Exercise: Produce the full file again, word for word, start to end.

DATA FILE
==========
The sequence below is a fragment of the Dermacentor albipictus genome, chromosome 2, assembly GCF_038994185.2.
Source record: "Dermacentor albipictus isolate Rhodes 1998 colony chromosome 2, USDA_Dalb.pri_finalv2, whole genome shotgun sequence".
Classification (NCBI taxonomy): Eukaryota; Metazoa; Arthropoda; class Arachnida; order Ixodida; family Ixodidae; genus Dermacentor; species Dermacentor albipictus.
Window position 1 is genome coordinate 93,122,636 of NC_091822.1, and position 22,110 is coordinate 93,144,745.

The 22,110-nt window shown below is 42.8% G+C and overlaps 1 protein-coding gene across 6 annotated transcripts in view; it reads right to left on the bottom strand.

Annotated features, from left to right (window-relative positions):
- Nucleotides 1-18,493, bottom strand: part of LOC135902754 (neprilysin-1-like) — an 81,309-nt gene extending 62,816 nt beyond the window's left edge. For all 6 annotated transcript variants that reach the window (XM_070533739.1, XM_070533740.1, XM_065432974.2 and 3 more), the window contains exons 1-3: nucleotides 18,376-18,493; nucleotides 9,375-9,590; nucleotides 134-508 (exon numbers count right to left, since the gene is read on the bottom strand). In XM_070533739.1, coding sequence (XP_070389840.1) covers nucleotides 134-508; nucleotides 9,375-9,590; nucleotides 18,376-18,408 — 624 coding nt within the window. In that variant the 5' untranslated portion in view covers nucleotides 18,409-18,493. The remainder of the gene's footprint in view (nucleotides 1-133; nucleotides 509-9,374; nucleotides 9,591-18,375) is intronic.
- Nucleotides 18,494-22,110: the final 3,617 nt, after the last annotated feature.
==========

The sequence below is a fragment of the Dermacentor albipictus genome, chromosome 2, assembly GCF_038994185.2.
Source record: "Dermacentor albipictus isolate Rhodes 1998 colony chromosome 2, USDA_Dalb.pri_finalv2, whole genome shotgun sequence".
Classification (NCBI taxonomy): Eukaryota; Metazoa; Arthropoda; class Arachnida; order Ixodida; family Ixodidae; genus Dermacentor; species Dermacentor albipictus.
Window position 1 is genome coordinate 93,122,636 of NC_091822.1, and position 22,110 is coordinate 93,144,745.

The 22,110-nt window shown below is 42.8% G+C and overlaps 1 protein-coding gene across 6 annotated transcripts in view; it reads right to left on the bottom strand.

Annotated features, from left to right (window-relative positions):
- Nucleotides 1-18,493, bottom strand: part of LOC135902754 (neprilysin-1-like) — an 81,309-nt gene extending 62,816 nt beyond the window's left edge. For all 6 annotated transcript variants that reach the window (XM_070533739.1, XM_070533740.1, XM_065432974.2 and 3 more), the window contains exons 1-3: nucleotides 18,376-18,493; nucleotides 9,375-9,590; nucleotides 134-508 (exon numbers count right to left, since the gene is read on the bottom strand). In XM_070533739.1, coding sequence (XP_070389840.1) covers nucleotides 134-508; nucleotides 9,375-9,590; nucleotides 18,376-18,408 — 624 coding nt within the window. In that variant the 5' untranslated portion in view covers nucleotides 18,409-18,493. The remainder of the gene's footprint in view (nucleotides 1-133; nucleotides 509-9,374; nucleotides 9,591-18,375) is intronic.
- Nucleotides 18,494-22,110: the final 3,617 nt, after the last annotated feature.